Cathy O'Neil (left) and Les Wharton in the 2007 production. (Courtesy photo: Bill Mahan) Cathy O’Neil (left) and Les Wharton in the 2007 production. (Courtesy photo)

When Cathy O’Neil created the first Atlanta Bard show almost 20 years ago, she had no idea what she was getting into.

A Bard Show Tribute: One Singular Sensation” honors O’Neil, the much-loved visionary behind the long-running series of all-lawyer, musical-comedy parodies who died of pancreatic cancer last year. It is playing next weekend only at the new Sandy Springs Performing Arts Center.

The witty and irreverent musical comedies have become an Atlanta legal community tradition, thanks to O’Neil’s uniquely energetic ability to tap into the previously unsung acting and dancing talents of the local bar.

The often ludicrously criminal storylines were informed by her career as a white-collar defense partner at King & Spalding after working as a federal prosecutor and then the DOJ’s chief drug gang-buster at the Organized Crime Drug Enforcement Task Force.

Since launching the first one in 1999, O’Neil was the “shining star,” in the words of director Marc Clark, for the shows’ troupe of moonlighting lawyers.

“One Singular Sensation” features O’Neil’s favorite song-and-dance numbers from the nine shows that she directed, tied together by a loose plot that tells the behind-the-scenes story of a motley band of Atlanta lawyers putting on a musical comedy.

“Because we are weaving together so many of Cathy’s greatest hits, it took the form of a show within a show,” said Maggie Vath, who is producing the tribute show with Alison Nazarowski. By day, Vath teaches at Georgia State University College of Law and Nazarowski practices family law at her own firm.

Scripted by Brian Johnson of Drew, Eckl & Farnham, the O’Neil tribute features the Bard shows’ trademark (and possibly trademark-violating) humor.

“There’s goats and chickens in this show—and jokes,” said the director, Clark, a solo practitioner in Cartersville. There are also star chambers and people driving fake cars, he added. Even the devil will make an appearance.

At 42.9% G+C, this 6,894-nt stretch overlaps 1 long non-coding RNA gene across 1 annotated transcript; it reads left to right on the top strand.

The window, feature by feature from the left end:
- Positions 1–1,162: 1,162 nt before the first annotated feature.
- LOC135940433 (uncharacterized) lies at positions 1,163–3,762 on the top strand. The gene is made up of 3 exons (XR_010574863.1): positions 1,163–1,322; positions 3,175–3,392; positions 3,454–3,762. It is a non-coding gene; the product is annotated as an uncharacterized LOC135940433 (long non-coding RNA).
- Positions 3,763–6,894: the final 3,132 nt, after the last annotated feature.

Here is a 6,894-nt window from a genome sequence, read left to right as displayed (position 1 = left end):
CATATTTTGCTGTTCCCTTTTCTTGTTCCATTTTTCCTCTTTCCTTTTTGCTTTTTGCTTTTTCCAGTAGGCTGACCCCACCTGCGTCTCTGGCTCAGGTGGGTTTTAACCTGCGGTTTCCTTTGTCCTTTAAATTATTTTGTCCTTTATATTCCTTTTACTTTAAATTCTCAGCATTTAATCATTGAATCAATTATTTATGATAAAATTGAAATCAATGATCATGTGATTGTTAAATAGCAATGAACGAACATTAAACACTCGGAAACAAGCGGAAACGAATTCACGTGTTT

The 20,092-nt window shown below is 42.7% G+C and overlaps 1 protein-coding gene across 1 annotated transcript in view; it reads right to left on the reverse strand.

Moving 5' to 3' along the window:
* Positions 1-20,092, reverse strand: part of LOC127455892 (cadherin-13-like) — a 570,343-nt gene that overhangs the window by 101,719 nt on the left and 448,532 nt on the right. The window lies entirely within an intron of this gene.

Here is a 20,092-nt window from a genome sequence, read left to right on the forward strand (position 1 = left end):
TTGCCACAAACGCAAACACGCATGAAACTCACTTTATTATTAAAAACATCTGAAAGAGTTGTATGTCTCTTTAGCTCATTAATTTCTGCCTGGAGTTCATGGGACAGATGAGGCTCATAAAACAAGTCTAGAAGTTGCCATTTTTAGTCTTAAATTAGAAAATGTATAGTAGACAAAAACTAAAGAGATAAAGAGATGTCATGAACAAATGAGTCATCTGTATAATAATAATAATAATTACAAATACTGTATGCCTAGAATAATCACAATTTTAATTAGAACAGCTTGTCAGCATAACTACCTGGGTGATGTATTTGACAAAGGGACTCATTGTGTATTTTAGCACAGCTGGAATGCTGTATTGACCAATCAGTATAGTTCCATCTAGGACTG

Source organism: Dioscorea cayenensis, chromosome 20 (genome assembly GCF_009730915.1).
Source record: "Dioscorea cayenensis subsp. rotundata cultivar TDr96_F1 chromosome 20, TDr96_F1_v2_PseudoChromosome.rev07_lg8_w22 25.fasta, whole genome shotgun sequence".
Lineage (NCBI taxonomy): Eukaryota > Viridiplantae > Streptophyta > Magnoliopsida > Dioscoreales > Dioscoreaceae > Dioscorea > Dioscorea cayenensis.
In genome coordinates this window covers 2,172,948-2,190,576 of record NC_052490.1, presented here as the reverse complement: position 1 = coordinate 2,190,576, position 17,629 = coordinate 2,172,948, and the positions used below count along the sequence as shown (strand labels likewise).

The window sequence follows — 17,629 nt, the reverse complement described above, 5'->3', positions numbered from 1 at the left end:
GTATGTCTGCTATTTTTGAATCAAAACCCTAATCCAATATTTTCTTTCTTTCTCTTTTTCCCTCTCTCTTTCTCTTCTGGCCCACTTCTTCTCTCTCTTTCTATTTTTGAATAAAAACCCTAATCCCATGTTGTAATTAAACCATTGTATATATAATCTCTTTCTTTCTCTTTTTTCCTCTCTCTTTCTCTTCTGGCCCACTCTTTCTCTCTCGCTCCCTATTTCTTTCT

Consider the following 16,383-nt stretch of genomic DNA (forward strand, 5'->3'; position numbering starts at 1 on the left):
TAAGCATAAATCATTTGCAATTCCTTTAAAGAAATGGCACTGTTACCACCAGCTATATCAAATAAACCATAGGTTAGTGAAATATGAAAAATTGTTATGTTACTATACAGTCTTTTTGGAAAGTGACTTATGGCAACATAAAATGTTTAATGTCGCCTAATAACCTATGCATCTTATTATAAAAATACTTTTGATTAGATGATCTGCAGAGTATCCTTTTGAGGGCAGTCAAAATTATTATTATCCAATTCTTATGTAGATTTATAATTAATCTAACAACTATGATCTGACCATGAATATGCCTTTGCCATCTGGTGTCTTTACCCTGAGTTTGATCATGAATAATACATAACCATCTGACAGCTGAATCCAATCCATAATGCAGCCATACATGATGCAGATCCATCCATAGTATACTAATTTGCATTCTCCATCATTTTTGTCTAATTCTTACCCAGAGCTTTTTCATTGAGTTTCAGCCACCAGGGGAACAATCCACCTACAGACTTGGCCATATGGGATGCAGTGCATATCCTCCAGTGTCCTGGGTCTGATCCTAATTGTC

“What we found out, when we started putting this show together, was how much work Cathy did,” Clark said. “She was able to direct, do the choreography, provide script oversight, raise money and get people in the theater.”

“I don’t know how she did it. It takes a team of us,” he added. “This really is a tribute to the work she did.”

Catherine O'Neil,(center) Atlanta Bard show impresario Cathy O’Neil leads the cast in singing “No One Needs a Courthouse” in a 2013 show.

The roughly 70 lawyers and judges who make up the cast and crew have been rehearsing since August, Vath said. Rick McMurtry and Courtney McBurney (also the vocal coach) will reprise their show-stopper “Somebody to Blame,” sung to the tune of Queen’s “Somebody to Love,” from the 2016 show, “Mock the Vote,” the last one O’Neil directed.

“They’re going to belt it out,” Vath said. “That was an epic one.”

The show will open with “You Can’t Stop the Law,” lifted from Hairspray’s “You Can’t Stop the Beat.” Another Bard show classic, “Biller,” which riffs on Michael Jackson’s “Thriller,” is also in the lineup, Nazarowski said.

Expect cameos from about 15 judges, plus Atlanta U.S. Attorney BJay Pak (a former scriptwriter) and other local legal luminaries, she added.

The producers declined to divulge any spoilers, saying only that some surprising candidates have been cast as the directors, producers and other characters for the show within a show.

They did reveal that the choreographer characters are played by Fulton County Superior Court Chief Judge Robert McBurney (spouse of Courtney McBurney), along with fellow Fulton Superior Judge T. Jackson Bedford Jr. and JAMS mediation guru Terrence Croft in what O’Neil would have called “stretch roles.”

“It’s the opposite of typecasting,” Vath said.

Ragtag Origins

The Atlanta Bard show launched in 1999 in the storied tradition of American musical theater with a small and ragtag, yet enthusiastic, band of lawyers. They harbored hopes of fleeting fame or even notoriety and were eager to unleash their pent-up thespian energies and put on a show.